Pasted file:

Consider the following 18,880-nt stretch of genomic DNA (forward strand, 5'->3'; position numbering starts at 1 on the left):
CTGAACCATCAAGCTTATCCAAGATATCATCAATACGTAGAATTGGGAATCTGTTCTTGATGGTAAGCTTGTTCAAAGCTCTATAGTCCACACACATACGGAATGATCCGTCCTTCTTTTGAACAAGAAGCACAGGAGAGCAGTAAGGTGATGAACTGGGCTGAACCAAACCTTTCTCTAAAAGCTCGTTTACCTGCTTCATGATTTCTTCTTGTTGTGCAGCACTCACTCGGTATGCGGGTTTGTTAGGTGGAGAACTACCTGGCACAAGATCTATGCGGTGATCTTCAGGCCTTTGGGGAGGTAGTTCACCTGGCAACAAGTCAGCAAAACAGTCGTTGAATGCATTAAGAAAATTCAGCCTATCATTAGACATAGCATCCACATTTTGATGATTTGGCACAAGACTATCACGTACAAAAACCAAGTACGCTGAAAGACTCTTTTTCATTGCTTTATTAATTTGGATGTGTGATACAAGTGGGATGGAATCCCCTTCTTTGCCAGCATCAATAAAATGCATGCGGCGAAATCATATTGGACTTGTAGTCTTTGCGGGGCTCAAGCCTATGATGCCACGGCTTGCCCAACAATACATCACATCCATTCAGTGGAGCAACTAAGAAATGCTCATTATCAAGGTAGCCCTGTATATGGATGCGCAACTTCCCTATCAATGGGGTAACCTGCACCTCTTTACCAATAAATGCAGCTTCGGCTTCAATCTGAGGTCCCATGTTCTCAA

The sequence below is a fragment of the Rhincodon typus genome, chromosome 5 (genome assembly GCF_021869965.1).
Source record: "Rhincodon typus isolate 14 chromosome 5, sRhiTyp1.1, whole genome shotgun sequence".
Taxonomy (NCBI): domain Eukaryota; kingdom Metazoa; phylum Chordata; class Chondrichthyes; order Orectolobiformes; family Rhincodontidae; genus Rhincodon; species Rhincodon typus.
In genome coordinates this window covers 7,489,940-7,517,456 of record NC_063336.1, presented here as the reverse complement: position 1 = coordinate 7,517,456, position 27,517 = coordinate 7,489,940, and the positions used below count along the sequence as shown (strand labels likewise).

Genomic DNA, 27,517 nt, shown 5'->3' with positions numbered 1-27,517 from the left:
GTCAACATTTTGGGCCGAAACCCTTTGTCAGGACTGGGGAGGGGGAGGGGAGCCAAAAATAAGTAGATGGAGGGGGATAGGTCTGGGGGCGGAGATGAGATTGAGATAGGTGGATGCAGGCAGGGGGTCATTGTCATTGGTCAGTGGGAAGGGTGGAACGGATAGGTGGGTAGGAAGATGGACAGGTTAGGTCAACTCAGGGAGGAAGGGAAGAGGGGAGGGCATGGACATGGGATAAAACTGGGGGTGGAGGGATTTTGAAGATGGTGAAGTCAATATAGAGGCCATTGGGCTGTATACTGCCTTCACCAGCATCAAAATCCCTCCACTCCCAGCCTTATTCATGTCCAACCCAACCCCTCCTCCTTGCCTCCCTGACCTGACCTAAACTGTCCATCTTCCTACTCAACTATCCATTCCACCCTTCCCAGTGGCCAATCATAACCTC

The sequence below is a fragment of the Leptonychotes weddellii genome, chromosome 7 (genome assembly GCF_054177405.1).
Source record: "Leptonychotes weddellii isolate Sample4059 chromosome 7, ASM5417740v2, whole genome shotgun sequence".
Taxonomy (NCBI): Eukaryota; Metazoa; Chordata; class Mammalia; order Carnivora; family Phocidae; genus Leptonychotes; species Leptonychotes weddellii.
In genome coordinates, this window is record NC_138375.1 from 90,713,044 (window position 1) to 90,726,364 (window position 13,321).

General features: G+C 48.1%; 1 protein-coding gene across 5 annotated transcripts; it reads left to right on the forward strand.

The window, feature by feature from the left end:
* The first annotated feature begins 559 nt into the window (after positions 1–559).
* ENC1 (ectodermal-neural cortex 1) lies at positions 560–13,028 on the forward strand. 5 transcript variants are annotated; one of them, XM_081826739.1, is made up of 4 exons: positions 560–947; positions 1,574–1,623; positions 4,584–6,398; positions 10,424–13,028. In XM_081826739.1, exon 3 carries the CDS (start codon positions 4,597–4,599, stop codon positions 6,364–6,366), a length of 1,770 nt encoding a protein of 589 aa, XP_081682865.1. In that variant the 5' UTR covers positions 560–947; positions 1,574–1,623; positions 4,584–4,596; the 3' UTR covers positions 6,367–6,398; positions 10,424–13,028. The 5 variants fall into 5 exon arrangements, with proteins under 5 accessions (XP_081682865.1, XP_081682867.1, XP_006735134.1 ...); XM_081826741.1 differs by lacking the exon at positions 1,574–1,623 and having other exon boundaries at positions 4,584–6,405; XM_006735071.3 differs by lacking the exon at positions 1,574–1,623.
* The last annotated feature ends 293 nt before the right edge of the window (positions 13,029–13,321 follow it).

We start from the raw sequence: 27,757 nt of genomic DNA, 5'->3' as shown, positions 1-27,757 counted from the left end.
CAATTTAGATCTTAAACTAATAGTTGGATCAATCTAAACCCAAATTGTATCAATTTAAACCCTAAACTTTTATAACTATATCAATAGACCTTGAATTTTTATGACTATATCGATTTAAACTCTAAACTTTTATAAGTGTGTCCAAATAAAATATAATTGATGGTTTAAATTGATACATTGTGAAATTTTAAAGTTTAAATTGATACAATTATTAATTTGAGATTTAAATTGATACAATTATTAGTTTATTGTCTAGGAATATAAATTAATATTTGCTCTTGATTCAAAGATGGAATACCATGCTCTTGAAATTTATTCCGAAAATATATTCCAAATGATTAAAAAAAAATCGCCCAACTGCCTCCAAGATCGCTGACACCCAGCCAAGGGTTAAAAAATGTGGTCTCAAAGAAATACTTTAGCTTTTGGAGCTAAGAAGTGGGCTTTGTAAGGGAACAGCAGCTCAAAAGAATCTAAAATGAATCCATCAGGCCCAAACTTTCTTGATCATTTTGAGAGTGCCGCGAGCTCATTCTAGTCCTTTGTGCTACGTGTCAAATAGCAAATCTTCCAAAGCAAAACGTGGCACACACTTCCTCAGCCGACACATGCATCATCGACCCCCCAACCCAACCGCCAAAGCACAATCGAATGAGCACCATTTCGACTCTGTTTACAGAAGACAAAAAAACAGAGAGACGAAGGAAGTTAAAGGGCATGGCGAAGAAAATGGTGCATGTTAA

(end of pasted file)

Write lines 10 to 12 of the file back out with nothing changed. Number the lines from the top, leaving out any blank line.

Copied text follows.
Source record: "Leptonychotes weddellii isolate Sample4059 chromosome 7, ASM5417740v2, whole genome shotgun sequence".
Taxonomy (NCBI): Eukaryota; Metazoa; Chordata; class Mammalia; order Carnivora; family Phocidae; genus Leptonychotes; species Leptonychotes weddellii.
In genome coordinates, this window is record NC_138375.1 from 90,713,044 (window position 1) to 90,726,364 (window position 13,321).